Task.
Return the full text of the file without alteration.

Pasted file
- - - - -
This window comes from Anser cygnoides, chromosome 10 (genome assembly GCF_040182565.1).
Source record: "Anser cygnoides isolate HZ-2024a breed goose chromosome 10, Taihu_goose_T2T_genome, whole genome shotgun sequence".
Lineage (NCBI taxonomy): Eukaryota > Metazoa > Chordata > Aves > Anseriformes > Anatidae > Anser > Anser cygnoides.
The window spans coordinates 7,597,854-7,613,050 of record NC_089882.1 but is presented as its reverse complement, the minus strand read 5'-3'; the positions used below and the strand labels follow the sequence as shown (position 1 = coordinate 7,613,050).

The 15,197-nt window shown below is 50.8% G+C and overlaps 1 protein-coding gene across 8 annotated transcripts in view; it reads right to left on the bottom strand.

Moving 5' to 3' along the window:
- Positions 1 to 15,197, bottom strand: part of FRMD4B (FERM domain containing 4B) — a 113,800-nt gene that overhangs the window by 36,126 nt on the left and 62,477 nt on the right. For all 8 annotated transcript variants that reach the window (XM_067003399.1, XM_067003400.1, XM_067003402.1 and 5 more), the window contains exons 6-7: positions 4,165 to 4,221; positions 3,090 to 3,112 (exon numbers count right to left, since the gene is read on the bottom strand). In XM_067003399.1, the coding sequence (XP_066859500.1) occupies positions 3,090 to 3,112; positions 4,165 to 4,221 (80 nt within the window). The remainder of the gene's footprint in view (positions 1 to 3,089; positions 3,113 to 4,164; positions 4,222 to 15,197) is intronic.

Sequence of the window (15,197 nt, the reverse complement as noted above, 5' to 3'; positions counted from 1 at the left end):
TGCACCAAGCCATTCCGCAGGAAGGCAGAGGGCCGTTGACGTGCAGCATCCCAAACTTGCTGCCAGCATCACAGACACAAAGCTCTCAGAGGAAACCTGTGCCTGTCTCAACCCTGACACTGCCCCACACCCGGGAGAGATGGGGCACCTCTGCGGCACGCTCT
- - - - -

This window comes from Anser cygnoides, chromosome 10 (genome assembly GCF_040182565.1).
Source record: "Anser cygnoides isolate HZ-2024a breed goose chromosome 10, Taihu_goose_T2T_genome, whole genome shotgun sequence".
Lineage (NCBI taxonomy): Eukaryota > Metazoa > Chordata > Aves > Anseriformes > Anatidae > Anser > Anser cygnoides.
The window spans coordinates 7,597,854-7,613,050 of record NC_089882.1 but is presented as its reverse complement, the minus strand read 5'-3'; the positions used below and the strand labels follow the sequence as shown (position 1 = coordinate 7,613,050).

The 15,197-nt window shown below is 50.8% G+C and overlaps 1 protein-coding gene across 8 annotated transcripts in view; it reads right to left on the bottom strand.

Moving 5' to 3' along the window:
- Positions 1 to 15,197, bottom strand: part of FRMD4B (FERM domain containing 4B) — a 113,800-nt gene that overhangs the window by 36,126 nt on the left and 62,477 nt on the right. For all 8 annotated transcript variants that reach the window (XM_067003399.1, XM_067003400.1, XM_067003402.1 and 5 more), the window contains exons 6-7: positions 4,165 to 4,221; positions 3,090 to 3,112 (exon numbers count right to left, since the gene is read on the bottom strand). In XM_067003399.1, the coding sequence (XP_066859500.1) occupies positions 3,090 to 3,112; positions 4,165 to 4,221 (80 nt within the window). The remainder of the gene's footprint in view (positions 1 to 3,089; positions 3,113 to 4,164; positions 4,222 to 15,197) is intronic.

Sequence of the window (15,197 nt, the reverse complement as noted above, 5' to 3'; positions counted from 1 at the left end):
TGCACCAAGCCATTCCGCAGGAAGGCAGAGGGCCGTTGACGTGCAGCATCCCAAACTTGCTGCCAGCATCACAGACACAAAGCTCTCAGAGGAAACCTGTGCCTGTCTCAACCCTGACACTGCCCCACACCCGGGAGAGATGGGGCACCTCTGCGGCACGCTCT